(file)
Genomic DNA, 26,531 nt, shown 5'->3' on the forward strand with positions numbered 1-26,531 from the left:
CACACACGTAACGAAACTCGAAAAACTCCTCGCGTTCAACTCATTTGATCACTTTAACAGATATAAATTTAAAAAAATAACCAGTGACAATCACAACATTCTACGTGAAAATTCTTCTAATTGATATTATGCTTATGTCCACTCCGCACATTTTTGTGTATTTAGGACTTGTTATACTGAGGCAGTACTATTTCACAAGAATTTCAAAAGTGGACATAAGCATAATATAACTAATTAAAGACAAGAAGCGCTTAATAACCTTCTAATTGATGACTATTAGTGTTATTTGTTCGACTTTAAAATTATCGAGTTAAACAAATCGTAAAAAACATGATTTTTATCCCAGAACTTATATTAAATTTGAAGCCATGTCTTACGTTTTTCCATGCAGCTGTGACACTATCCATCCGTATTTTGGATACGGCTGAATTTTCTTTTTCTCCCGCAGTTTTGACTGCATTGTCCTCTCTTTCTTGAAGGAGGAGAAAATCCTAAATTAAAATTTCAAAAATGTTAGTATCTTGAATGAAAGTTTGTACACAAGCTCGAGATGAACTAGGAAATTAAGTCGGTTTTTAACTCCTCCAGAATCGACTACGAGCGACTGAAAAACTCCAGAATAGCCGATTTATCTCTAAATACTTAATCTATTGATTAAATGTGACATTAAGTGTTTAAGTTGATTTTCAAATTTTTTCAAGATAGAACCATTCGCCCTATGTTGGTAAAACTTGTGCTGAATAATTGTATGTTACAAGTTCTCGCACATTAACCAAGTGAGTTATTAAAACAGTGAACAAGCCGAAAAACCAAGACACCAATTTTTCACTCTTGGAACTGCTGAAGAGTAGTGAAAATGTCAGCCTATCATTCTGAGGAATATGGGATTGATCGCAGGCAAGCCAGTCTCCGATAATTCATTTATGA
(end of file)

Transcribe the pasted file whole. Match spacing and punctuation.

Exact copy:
Genomic DNA, 26,531 nt, shown 5'->3' on the forward strand with positions numbered 1-26,531 from the left:
CACACACGTAACGAAACTCGAAAAACTCCTCGCGTTCAACTCATTTGATCACTTTAACAGATATAAATTTAAAAAAATAACCAGTGACAATCACAACATTCTACGTGAAAATTCTTCTAATTGATATTATGCTTATGTCCACTCCGCACATTTTTGTGTATTTAGGACTTGTTATACTGAGGCAGTACTATTTCACAAGAATTTCAAAAGTGGACATAAGCATAATATAACTAATTAAAGACAAGAAGCGCTTAATAACCTTCTAATTGATGACTATTAGTGTTATTTGTTCGACTTTAAAATTATCGAGTTAAACAAATCGTAAAAAACATGATTTTTATCCCAGAACTTATATTAAATTTGAAGCCATGTCTTACGTTTTTCCATGCAGCTGTGACACTATCCATCCGTATTTTGGATACGGCTGAATTTTCTTTTTCTCCCGCAGTTTTGACTGCATTGTCCTCTCTTTCTTGAAGGAGGAGAAAATCCTAAATTAAAATTTCAAAAATGTTAGTATCTTGAATGAAAGTTTGTACACAAGCTCGAGATGAACTAGGAAATTAAGTCGGTTTTTAACTCCTCCAGAATCGACTACGAGCGACTGAAAAACTCCAGAATAGCCGATTTATCTCTAAATACTTAATCTATTGATTAAATGTGACATTAAGTGTTTAAGTTGATTTTCAAATTTTTTCAAGATAGAACCATTCGCCCTATGTTGGTAAAACTTGTGCTGAATAATTGTATGTTACAAGTTCTCGCACATTAACCAAGTGAGTTATTAAAACAGTGAACAAGCCGAAAAACCAAGACACCAATTTTTCACTCTTGGAACTGCTGAAGAGTAGTGAAAATGTCAGCCTATCATTCTGAGGAATATGGGATTGATCGCAGGCAAGCCAGTCTCCGATAATTCATTTATGA